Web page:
Collecting Relevant Data and Information
The National Automotive Sampling System (NASS) provides NHTSA an efficient and reusable resource with which to conduct data collection representing a broad spectrum of American society. Using a core set of crash data components, NASS has proven a reliable resource for a variety of agency sponsored electronic data collection efforts over the past 10 years.
NASS is composed of two systems - the Crashworthiness Data System (CDS) and the General Estimates System (GES). These are based on cases selected from a sample of police crash reports. CDS data focus on passenger vehicle crashes, and are used to investigate injury mechanisms to identify potential improvements in vehicle design. GES data focus on the bigger overall crash picture, and are used for problem size assessments and tracking trends.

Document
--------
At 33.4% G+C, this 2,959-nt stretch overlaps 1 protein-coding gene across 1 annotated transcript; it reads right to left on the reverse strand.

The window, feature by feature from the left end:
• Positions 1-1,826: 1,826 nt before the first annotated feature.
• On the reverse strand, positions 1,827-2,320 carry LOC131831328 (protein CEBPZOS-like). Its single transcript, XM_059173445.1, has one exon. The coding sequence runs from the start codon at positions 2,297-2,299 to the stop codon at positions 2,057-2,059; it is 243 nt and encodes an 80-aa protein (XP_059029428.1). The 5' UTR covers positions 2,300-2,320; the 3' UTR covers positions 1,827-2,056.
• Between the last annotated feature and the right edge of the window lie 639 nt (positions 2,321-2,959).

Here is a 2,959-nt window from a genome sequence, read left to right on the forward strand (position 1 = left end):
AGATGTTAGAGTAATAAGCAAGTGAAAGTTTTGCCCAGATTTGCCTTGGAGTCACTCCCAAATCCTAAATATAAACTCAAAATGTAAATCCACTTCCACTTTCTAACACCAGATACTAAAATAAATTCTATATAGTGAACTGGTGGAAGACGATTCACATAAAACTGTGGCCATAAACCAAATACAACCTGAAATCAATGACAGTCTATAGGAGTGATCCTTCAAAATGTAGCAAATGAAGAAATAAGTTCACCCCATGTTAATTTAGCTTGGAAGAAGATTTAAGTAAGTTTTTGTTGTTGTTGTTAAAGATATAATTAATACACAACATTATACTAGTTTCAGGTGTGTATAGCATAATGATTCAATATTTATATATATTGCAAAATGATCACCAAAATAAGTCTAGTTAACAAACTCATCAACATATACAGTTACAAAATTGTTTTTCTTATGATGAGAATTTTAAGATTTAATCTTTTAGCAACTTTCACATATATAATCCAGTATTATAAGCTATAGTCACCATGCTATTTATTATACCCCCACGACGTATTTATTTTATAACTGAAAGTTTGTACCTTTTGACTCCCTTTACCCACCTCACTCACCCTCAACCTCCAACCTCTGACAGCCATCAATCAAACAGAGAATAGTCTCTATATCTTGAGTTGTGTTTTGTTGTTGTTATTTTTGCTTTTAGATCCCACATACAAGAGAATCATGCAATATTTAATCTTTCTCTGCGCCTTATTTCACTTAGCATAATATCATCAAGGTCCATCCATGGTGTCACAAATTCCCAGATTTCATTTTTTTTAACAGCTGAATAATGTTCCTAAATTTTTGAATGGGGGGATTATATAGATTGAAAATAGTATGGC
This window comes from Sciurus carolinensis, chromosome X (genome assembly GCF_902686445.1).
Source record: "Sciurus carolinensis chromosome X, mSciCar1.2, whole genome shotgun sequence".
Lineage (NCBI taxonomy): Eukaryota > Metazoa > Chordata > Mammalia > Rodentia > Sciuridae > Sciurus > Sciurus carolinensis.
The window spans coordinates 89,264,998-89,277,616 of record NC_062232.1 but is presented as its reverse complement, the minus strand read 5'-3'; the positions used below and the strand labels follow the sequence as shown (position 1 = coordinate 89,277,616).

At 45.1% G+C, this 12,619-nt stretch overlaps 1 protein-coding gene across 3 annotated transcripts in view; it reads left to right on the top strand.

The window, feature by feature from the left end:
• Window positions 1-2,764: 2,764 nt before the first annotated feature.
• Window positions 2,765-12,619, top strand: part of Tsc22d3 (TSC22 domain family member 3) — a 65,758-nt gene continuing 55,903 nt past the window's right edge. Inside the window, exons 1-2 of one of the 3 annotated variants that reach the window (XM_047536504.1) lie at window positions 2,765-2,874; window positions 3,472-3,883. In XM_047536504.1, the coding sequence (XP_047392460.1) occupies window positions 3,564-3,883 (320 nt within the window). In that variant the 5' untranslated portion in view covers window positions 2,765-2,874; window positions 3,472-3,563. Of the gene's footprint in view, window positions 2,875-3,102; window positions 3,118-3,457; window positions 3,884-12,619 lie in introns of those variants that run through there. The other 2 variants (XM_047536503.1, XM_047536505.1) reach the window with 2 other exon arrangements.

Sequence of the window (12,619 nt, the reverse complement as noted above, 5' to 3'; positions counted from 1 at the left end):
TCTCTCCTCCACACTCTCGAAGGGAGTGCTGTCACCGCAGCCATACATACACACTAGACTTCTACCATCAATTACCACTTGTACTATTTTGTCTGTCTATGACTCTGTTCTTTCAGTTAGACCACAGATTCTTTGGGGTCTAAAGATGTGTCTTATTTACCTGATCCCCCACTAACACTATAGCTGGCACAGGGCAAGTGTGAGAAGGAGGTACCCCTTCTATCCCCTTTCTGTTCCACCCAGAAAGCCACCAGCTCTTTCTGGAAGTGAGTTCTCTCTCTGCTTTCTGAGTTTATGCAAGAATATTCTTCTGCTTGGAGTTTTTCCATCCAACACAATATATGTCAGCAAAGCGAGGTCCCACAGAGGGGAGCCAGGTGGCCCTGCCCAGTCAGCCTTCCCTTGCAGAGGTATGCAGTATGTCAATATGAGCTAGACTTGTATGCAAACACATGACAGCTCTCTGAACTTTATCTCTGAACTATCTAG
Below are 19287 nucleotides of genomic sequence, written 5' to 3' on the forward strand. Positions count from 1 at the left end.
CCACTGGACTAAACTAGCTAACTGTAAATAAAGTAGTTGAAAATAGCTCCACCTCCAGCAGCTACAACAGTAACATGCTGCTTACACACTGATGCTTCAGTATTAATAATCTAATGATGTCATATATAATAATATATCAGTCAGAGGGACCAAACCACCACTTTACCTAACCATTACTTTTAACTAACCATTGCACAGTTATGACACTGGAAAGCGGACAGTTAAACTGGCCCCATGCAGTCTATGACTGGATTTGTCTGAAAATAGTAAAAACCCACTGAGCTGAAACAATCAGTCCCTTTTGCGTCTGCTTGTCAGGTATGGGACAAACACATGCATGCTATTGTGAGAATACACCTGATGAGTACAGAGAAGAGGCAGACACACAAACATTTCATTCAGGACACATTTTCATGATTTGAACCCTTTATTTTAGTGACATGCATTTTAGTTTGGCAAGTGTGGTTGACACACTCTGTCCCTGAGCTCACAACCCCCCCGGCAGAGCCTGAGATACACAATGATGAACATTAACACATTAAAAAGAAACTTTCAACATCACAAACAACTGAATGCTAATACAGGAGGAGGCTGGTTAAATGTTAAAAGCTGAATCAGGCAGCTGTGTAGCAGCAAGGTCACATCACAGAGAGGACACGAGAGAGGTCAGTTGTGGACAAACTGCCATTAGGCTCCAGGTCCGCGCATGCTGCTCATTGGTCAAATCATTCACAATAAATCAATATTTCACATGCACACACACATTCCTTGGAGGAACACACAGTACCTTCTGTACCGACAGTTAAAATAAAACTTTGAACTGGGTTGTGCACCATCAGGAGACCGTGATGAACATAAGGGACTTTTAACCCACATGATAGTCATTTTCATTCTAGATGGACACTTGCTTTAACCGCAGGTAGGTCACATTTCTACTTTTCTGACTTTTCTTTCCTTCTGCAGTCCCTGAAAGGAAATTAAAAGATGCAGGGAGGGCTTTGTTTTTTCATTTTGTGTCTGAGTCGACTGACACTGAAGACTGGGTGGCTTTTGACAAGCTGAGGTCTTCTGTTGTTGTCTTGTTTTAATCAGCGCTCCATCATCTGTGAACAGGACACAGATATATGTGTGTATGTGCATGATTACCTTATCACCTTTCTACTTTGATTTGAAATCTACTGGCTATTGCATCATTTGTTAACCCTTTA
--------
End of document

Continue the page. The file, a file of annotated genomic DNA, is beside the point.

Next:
Crashworthiness Data System
General Estimates System
GES data come from a nationally representative sample of police reported motor vehicle crashes of all types, from minor to fatal. The system began in 1988, and was created to identify traffic safety problem areas, provide a basis for regulatory and consumer initiatives, and form the basis for cost and benefit analyses of traffic safety initiatives. The information is used to estimate how many crashes of different kinds take place, and what happens when they occur.